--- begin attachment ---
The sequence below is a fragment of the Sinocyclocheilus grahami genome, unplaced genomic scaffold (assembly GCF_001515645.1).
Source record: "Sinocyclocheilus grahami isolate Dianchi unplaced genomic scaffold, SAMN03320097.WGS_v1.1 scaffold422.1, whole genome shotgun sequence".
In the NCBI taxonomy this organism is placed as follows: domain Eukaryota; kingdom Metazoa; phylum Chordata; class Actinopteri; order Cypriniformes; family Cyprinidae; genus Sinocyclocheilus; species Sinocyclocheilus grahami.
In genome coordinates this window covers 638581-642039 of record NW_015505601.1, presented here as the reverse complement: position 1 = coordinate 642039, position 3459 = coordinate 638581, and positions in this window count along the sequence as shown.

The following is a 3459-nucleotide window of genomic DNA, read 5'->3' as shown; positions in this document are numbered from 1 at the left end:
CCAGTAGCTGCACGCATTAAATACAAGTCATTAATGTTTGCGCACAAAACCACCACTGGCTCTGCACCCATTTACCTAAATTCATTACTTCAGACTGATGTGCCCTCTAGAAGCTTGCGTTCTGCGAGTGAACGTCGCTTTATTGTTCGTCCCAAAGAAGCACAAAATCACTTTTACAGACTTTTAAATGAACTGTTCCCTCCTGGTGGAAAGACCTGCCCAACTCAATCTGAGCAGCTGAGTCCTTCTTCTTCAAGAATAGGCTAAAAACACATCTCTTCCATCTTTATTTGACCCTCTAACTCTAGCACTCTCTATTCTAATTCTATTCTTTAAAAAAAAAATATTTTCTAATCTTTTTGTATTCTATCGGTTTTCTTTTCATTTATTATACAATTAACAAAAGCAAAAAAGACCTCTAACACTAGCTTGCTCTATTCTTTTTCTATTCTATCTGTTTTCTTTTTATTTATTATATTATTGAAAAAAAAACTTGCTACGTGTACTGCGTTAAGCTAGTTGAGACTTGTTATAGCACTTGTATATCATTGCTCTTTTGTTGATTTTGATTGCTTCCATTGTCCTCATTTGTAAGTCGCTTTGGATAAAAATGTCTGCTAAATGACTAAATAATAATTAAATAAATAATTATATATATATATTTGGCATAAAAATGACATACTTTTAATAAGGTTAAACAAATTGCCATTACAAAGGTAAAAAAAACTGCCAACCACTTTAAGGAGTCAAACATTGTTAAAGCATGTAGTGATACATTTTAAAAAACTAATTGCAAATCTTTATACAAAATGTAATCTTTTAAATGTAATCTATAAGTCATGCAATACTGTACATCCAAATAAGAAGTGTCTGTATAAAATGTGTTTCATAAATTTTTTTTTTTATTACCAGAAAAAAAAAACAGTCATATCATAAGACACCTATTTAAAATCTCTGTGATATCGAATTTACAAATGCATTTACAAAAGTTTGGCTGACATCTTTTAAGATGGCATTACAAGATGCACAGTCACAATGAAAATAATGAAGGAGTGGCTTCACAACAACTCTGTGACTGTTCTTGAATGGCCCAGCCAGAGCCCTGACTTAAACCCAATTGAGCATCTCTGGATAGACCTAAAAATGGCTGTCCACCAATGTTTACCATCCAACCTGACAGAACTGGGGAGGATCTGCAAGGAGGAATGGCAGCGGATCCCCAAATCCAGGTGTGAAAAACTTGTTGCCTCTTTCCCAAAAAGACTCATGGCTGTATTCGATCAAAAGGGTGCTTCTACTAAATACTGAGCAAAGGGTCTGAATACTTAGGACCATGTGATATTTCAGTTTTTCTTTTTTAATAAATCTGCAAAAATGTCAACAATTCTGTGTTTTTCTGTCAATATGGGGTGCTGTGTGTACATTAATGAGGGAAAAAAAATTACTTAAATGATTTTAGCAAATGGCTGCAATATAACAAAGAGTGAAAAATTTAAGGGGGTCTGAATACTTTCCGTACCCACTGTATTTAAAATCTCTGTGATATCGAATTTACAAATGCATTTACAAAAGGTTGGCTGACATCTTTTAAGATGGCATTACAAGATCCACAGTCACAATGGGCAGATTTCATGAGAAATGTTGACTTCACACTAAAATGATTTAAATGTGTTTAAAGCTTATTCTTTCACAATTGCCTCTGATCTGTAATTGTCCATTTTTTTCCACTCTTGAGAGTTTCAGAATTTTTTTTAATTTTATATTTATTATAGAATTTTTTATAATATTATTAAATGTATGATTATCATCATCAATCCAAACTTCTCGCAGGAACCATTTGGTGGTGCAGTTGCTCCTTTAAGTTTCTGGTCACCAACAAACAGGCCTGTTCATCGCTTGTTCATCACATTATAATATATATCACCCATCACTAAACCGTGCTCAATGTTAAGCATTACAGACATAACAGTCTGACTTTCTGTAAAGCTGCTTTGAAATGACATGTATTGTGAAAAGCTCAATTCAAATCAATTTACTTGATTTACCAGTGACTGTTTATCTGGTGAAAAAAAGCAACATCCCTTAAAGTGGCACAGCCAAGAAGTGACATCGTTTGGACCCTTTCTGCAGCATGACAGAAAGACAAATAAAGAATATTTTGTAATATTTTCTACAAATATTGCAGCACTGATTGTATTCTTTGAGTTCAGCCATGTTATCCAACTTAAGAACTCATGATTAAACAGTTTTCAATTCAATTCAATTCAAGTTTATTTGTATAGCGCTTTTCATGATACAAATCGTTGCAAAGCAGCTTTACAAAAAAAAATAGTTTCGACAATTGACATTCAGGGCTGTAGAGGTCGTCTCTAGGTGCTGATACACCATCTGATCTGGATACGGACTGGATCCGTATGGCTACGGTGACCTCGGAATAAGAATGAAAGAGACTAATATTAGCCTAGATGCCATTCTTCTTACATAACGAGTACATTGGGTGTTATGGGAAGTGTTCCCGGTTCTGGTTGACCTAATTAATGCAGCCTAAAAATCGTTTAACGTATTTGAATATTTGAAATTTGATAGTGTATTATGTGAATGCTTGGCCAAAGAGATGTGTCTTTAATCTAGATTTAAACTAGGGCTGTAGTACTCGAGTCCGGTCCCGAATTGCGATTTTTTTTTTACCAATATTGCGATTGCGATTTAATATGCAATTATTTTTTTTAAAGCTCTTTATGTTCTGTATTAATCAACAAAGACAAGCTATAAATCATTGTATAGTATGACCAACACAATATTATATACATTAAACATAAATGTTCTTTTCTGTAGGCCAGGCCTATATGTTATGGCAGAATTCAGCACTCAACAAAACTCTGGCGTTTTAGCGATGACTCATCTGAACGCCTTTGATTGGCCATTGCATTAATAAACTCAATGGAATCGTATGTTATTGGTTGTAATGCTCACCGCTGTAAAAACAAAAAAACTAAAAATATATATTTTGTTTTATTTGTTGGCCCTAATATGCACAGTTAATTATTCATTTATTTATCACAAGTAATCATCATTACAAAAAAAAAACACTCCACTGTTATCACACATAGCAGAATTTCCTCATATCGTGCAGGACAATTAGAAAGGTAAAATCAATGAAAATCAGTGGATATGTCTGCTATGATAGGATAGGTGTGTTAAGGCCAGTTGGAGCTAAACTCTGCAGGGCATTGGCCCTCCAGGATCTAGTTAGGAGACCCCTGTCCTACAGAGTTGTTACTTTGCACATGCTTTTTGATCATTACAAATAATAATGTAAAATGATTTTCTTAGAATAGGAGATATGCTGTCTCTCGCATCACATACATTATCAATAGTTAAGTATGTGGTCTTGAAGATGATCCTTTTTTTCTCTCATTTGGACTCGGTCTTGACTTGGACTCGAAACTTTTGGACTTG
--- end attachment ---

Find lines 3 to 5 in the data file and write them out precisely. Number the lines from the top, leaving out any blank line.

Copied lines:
In the NCBI taxonomy this organism is placed as follows: domain Eukaryota; kingdom Metazoa; phylum Chordata; class Actinopteri; order Cypriniformes; family Cyprinidae; genus Sinocyclocheilus; species Sinocyclocheilus grahami.
In genome coordinates this window covers 638581-642039 of record NW_015505601.1, presented here as the reverse complement: position 1 = coordinate 642039, position 3459 = coordinate 638581, and positions in this window count along the sequence as shown.

The following is a 3459-nucleotide window of genomic DNA, read 5'->3' as shown; positions in this document are numbered from 1 at the left end: